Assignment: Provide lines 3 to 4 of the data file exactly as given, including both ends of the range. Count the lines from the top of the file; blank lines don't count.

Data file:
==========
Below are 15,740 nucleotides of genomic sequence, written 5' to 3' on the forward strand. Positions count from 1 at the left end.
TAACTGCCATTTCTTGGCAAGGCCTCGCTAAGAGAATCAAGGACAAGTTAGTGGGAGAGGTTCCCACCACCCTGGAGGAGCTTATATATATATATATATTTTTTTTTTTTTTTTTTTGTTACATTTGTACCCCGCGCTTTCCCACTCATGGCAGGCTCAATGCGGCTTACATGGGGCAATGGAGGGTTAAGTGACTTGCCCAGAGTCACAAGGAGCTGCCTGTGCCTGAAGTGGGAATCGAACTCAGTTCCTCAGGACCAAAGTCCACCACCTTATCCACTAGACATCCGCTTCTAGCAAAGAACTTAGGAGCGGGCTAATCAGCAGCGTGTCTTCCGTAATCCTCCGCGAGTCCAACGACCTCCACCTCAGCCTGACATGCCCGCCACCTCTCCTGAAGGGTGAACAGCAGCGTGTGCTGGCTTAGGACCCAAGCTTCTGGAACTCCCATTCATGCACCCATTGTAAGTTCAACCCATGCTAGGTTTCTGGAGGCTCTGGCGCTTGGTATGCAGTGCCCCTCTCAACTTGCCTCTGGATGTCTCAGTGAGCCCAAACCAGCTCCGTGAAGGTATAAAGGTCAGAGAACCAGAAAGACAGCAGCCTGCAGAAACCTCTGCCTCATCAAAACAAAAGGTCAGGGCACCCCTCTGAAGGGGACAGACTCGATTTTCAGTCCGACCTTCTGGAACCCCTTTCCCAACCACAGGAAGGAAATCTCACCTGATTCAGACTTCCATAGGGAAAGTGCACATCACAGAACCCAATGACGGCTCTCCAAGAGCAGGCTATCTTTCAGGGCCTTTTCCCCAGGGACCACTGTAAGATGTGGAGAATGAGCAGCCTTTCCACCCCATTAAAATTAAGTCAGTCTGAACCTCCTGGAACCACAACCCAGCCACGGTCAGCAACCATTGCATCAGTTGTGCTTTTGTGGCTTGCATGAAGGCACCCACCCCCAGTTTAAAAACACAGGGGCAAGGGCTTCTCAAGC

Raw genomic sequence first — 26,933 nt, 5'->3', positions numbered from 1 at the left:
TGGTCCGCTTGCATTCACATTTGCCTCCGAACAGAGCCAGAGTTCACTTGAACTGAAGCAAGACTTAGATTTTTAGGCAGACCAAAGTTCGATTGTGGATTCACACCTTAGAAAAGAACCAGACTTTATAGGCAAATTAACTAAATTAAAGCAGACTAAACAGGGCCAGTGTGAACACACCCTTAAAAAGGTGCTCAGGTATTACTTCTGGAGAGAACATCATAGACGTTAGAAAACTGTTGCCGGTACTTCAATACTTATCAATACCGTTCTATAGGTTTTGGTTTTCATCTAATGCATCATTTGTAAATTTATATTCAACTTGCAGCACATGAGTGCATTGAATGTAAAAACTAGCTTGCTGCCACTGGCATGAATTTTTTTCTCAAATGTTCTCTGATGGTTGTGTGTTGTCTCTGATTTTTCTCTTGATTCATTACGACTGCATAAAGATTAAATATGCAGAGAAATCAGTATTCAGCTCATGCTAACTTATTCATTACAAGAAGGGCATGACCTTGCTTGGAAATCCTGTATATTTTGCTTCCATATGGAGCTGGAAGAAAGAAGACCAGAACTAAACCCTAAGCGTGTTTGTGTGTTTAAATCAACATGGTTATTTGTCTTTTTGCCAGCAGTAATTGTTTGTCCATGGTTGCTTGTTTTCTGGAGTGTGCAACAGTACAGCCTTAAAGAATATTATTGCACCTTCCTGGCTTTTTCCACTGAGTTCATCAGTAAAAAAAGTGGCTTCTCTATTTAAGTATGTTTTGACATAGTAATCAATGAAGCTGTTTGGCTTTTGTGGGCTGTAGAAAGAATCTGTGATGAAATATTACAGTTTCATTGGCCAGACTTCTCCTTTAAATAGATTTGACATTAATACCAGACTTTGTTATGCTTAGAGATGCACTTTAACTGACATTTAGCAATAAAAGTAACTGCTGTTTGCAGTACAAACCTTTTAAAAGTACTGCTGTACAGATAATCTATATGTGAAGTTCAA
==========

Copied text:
Raw genomic sequence first — 26,933 nt, 5'->3', positions numbered from 1 at the left:
TGGTCCGCTTGCATTCACATTTGCCTCCGAACAGAGCCAGAGTTCACTTGAACTGAAGCAAGACTTAGATTTTTAGGCAGACCAAAGTTCGATTGTGGATTCACACCTTAGAAAAGAACCAGACTTTATAGGCAAATTAACTAAATTAAAGCAGACTAAACAGGGCCAGTGTGAACACACCCTTAAAAAGGTGCTCAGGTATTACTTCTGGAGAGAACATCATAGACGTTAGAAAACTGTTGCCGGTACTTCAATACTTATCAATACCGTTCTATAGGTTTTGGTTTTCATCTAATGCATCATTTGTAAATTTATATTCAACTTGCAGCACATGAGTGCATTGAATGTAAAAACTAGCTTGCTGCCACTGGCATGAATTTTTTTCTCAAATGTTCTCTGATGGTTGTGTGTTGTCTCTGATTTTTCTCTTGATTCATTACGACTGCATAAAGATTAAATATGCAGAGAAATCAGTATTCAGCTCATGCTAACTTATTCATTACAAGAAGGGCATGACCTTGCTTGGAAATCCTGTATATTTTGCTTCCATATGGAGCTGGAAGAAAGAAGACCAGAACTAAACCCTAAGCGTGTTTGTGTGTTTAAATCAACATGGTTATTTGTCTTTTTGCCAGCAGTAATTGTTTGTCCATGGTTGCTTGTTTTCTGGAGTGTGCAACAGTACAGCCTTAAAGAATATTATTGCACCTTCCTGGCTTTTTCCACTGAGTTCATCAGTAAAAAAAGTGGCTTCTCTATTTAAGTATGTTTTGACATAGTAATCAATGAAGCTGTTTGGCTTTTGTGGGCTGTAGAAAGAATCTGTGATGAAATATTACAGTTTCATTGGCCAGACTTCTCCTTTAAATAGATTTGACATTAATACCAGACTTTGTTATGCTTAGAGATGCACTTTAACTGACATTTAGCAATAAAAGTAACTGCTGTTTGCAGTACAAACCTTTTAAAAGTACTGCTGTACAGATAATCTATATGTGAAGTTCAA